This year, and at least next year, Russia will be able to earn at least 5 billion euros from the supply of its metal to Europe. And the money will go to the war in Europe. And factories in Europe will be forced to continue to reduce production and lay off people.

Read Goncharenko’s full commentary on The Edge.

Harry and Meghan — A Story of Toxic Familism and the Royals

Harry and Meghan are royals, or were royals, but this Netflix docudrama is not really about the monarchy. The doc also is not an indictment of how the royal family is a problematic imperial, racist, misogynist institution.

It rather shows how some of the royals have been unkind and abusive, so the focus is on individuals rather than systems of power. Harry and Meghan have faced more extreme demands than most of us non-royals, but much of their story applies to many traditional (heterosexual white) families’ function too — with obligation rather than love, with power rather than discussion, with arrogance rather than reparation.

Zillah Eisenstein unravels the complexities of family and monarchy in the documentary that falls short of demanding the revolution Harry and Meghan may need.

Read Eisenstein’s full commentary on The Edge.

No Laptops: How to Escape Screens for a Few Hours Each Week

When I speak with students about electronics in class, they generally arrive at similar conclusions. They have misused their laptops in class. They have been distracted by others on iPads, iPhone, laptops. They would be more than happy to learn in an electronics-free space.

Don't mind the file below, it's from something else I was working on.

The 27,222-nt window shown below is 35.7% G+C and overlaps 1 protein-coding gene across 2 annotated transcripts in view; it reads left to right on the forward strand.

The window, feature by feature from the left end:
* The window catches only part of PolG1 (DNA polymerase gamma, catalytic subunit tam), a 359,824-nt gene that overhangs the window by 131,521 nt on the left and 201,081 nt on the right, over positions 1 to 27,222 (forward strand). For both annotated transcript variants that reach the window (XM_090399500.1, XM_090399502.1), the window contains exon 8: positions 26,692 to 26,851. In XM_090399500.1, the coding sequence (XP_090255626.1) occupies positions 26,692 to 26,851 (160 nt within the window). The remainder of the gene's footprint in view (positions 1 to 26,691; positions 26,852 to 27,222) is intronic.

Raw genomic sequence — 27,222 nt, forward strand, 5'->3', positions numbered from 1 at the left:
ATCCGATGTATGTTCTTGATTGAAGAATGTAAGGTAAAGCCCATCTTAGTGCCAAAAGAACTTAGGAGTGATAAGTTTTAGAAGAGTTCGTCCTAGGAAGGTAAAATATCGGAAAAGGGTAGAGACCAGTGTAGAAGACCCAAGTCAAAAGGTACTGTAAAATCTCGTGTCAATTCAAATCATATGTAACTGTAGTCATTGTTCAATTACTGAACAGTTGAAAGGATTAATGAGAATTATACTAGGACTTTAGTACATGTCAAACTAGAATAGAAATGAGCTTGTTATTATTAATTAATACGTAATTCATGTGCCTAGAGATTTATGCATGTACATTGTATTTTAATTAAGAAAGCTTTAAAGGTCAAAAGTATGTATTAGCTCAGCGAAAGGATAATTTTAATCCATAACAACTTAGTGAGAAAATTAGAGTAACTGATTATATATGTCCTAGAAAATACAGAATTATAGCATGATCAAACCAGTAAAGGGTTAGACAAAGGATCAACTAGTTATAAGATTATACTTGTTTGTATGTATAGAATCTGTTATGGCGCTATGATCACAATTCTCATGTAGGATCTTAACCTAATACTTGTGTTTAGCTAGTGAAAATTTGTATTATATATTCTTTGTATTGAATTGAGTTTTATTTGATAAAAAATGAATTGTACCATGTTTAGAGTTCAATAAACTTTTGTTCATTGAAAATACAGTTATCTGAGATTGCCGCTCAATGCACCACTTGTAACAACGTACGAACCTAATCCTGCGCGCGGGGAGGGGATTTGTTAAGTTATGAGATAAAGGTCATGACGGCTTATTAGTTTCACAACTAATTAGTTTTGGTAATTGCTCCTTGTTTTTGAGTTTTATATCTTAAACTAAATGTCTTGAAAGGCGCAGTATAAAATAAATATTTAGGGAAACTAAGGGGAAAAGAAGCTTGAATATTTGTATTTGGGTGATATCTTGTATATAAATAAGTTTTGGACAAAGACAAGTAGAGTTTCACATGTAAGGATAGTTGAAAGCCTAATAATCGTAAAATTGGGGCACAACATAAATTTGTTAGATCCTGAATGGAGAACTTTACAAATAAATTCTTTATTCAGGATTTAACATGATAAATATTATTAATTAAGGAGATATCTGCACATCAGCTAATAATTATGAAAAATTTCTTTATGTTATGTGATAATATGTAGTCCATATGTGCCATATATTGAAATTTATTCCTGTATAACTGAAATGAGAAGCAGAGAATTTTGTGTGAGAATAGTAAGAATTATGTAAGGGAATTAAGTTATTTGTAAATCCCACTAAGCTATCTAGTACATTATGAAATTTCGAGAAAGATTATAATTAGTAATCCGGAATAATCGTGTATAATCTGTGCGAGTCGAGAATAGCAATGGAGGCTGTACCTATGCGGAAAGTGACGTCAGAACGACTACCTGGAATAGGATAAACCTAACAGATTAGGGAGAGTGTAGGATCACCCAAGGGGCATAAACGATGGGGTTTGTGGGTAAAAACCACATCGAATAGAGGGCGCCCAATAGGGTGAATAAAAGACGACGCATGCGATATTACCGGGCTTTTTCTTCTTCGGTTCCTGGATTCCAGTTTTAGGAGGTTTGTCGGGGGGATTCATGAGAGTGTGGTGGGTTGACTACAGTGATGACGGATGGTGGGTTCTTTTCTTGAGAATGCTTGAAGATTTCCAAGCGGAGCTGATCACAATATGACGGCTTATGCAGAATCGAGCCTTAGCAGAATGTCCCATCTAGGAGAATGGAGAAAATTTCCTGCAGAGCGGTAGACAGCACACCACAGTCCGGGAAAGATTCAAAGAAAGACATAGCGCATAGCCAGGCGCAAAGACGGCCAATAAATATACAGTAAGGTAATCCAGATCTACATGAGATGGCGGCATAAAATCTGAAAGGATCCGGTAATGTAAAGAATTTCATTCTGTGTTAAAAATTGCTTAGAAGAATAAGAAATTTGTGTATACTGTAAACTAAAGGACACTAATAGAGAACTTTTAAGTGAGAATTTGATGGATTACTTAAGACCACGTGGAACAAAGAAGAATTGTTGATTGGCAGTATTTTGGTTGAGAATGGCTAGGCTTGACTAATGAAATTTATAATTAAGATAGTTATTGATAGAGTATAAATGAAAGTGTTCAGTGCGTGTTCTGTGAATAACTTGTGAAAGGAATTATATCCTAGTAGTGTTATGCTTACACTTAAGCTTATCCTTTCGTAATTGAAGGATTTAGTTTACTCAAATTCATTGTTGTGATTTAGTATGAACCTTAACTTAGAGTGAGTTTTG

Whoever thought laptops constituted a universally good idea in classrooms was either on the take from the high-tech industries or had never been web surfing on their computer during a meeting.

By the end of the Fall semester, Jonathan Ablard had run out of both jokes and patience.

Read the full commentary by Ablard on The Edge.

Facebook Gives Up on Promise to Support Local Journalists and Newsrooms

After a summit in 2019 where Facebook’s news-partnerships team announced a plan to spend $300 million over three years expanding infrastructure for local news, the company, now known as Meta, has spent the past year cutting funding for and downsizing most of its journalism efforts.

Facebook had issued a stated goal of “supporting local journalists and newsrooms with their newsgathering needs in the immediate future, and helping local news organizations build sustainable business models.”

Read the full report on The Edge.

In Other News

1. We now have a full picture of what Trump did on January 6. Here it is | The Independent

2. The GOP Is a Battering Ram Against Truth | The Atlantic

3. Immigrant Rights Groups Blast Biden’s New Border Policy As From ‘The Trump Playbook’ | HuffPost

4. How January 6 may have doomed Kevin McCarthy’s speaker hopes | BBC

5. Investors pressure top firms to halt production of toxic ‘forever chemicals’| The Guardian

Read previous Briefs and more from independent media on the PCIM website and The Edge, and follow PCIM on social media: Facebook | Twitter | Instagram

The Indy Brief is edited by Jeremy Lovelett.